Category Archives: Learning Opportunities

#67 Rose Bowl Parade

parade | pəˈrād | noun

a public procession, especially one celebrating a special day or event and including marching bands and floats.

Who doesn’t love a good parade?  People throwing out candy from elaborately decorated floats, listening to marching bands while baton twirlers dance by, watching the line of fancy cars drive by with kings and queens waiving…the list goes on!  Have you ever participated in a parade?  What is something you remember?  When I was in 4th grade, I dressed up as one of the orphans from Annie and walked in my hometown parade.  My little sister was Annie and my older sister was Miss Hannigan.

One of my favorite holiday traditions is watching the Rose Bowl Parade on New Year’s Day.  This year marked the 130th parade in Pasadena, California.

How can you spend your Math Minutes?

  • Read about the Parade here: https://tournamentofroses.com/about/ and post a “number fact” about the parade.  For example:  45.5 Million people watch the parade on television and 700,000 (estimated) watch it live. Source Feel free to post as many facts as you like.
  • Create a Infographic about some of the data you found out about the parade.  Check out Violet’s example.
  • Read about the Design and Manufacturing process for floats.  Leave a comment with something new you learned and/or your idea for a float.

 

image credit: https://www.flickr.com/photos/karmakazesal/4146346672

Reading Enrichment # 38: The Mystery of the Upside-Down Catfish

Learn about the interesting Upside-Down Catfish by completing the following…

Start by watching a video about them:

https://www.kqed.org/science/1922038/the-mystery-of-the-upside-down-catfish

Show what you learned by choosing three of the prompts to complete.  Post your response as a comment or email your response to the EY coordinator at your building.

  • Using many details, explain why an Upside-Down Catfish swims upside-down.
  • How is this fish camoflaged?
  • What part of the video was most interesting to you and why?
  • What other questions do you have about Upside-Down Catfish?

Take it a step further by conducting research to find another animal that has camoflage.  What part of the animal is camoflaged? How does this help the animal?

Social Studies Enrichment #25: Winter Solstice

What is the Winter Solstice?

According to Dictionary.com the Winter Solstice lasts for just one moment. It occurs exactly when the Earth’s axial tilt is farthest away from the sun. This usually happens around December 21 or 22 in the Northern Hemisphere or June 20 or 21 in the Southern Hemisphere.

If you’re in the Northern Hemisphere, during the solstice the sun will be at its southernmost point in the sky. The higher in latitude you are, the more you’ll notice that the solstice has the shortest day and longest night of the year.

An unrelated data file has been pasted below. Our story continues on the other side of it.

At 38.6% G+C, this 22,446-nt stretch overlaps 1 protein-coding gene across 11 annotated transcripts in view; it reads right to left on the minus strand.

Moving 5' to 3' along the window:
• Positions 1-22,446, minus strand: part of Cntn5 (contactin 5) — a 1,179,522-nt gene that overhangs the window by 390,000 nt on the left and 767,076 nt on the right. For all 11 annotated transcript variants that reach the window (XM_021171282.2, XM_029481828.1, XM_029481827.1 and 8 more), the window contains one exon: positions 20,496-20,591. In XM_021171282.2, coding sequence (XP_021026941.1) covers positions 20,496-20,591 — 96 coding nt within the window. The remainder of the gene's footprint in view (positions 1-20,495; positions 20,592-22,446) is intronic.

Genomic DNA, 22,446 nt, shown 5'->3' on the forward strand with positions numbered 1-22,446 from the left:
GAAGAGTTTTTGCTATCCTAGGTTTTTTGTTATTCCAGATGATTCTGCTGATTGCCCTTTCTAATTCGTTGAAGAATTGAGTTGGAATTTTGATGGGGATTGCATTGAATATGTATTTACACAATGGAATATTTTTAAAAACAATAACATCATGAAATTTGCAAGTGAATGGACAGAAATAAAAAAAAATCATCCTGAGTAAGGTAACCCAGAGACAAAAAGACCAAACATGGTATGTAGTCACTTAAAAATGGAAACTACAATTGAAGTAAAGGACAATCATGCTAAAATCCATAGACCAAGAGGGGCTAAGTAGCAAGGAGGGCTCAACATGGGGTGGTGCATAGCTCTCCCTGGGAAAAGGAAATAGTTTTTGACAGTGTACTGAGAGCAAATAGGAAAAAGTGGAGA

In ancient cultures around the globe, the winter solstice was marked with ceremonies and celebrations. For example, in the days of the Inca Empire the winter solstice was honored with Inti Raymi, or Festival of the Sun. It involved a ceremony in which an Inca priest would “tie” the sun to a column stone in a symbolic effort to keep it from escaping.

Halfway around the world, indigenous people in Finland, Sweden, and Norway participated in the Beiwe Festival. On the winter solstice, worshippers honored the goddess Beiwe by sacrificing white female animals and covering their doorposts with butter for Beiwe to eat on her travels.

Want to learn about how some other cultures celebrate the Winter Solstice? Check out this post from History.com! Click on the picture below to access the article.  When you’re done with the article, comment below with how you’d like to celebrate the Winter Solstice, which occurs this year on December 21st!

#66 Alpha Bravo Charlie

Say what?

A student recently asked me if I knew the NATO alphabet.  I hadn’t heard of it so I told him to send me an email about it and voila…We have our #66 Math Minute Post!

Here are a few ideas on how you can spend your Math Minutes…

CM (Charlie Mike): Means continue mission.  Keep moving forward.  

Thanks Alex from Swanson for this great Math Minute post idea!  I love learning new things!

Social Studies Enrichment #24: Thanksgiving – The Origin of an American Holiday

As a nation, we’re about to celebrate Thanksgiving this week! Ever wonder how Thanksgiving became a national holiday?

In 1789, President George Washington proclaimed Thursday, November 26, 1789, as the first nationwide “Day of Public Thanksgiving”. In the years that followed, however, the holiday often changed days of the week and even months of the year.

In the mid-19th century, author Sarah Josepha Buell Hale began a campaign to make Thanksgiving a national holiday. In 1863, President Abraham Lincoln declared that the final Thursday of November should be set aside by all states – both North and South – as a day of Thanksgiving.

But this year, it’s the second-to-last Thursday in November.  Why did it change?

The last Thursday of November was the standard for about 80 years. In the 1930s, though, store owners began to complain when Novembers with five Thursdays rolled around. They claimed that celebrating Thanksgiving on the last Thursday in November in these months didn’t leave enough time for Christmas shopping.

FInally, on December 26th, 1941, President Franklin Delano Roosevelt signed a joint resolution of Congress that officially changed Thanksgiving from the last Thursday in November to the 4th Thursday in November.

Above, we mentioned that Sarah Josepha Buell Hale was an author. Just what did she write that you could recite from memory right now?

Click on the film below to find out how Thanksgiving became a national holiday and to find out the answer to that question.

After watching, comment below with the answer and with what you’re most thankful for.

 

 

Create slime-tasic-fun!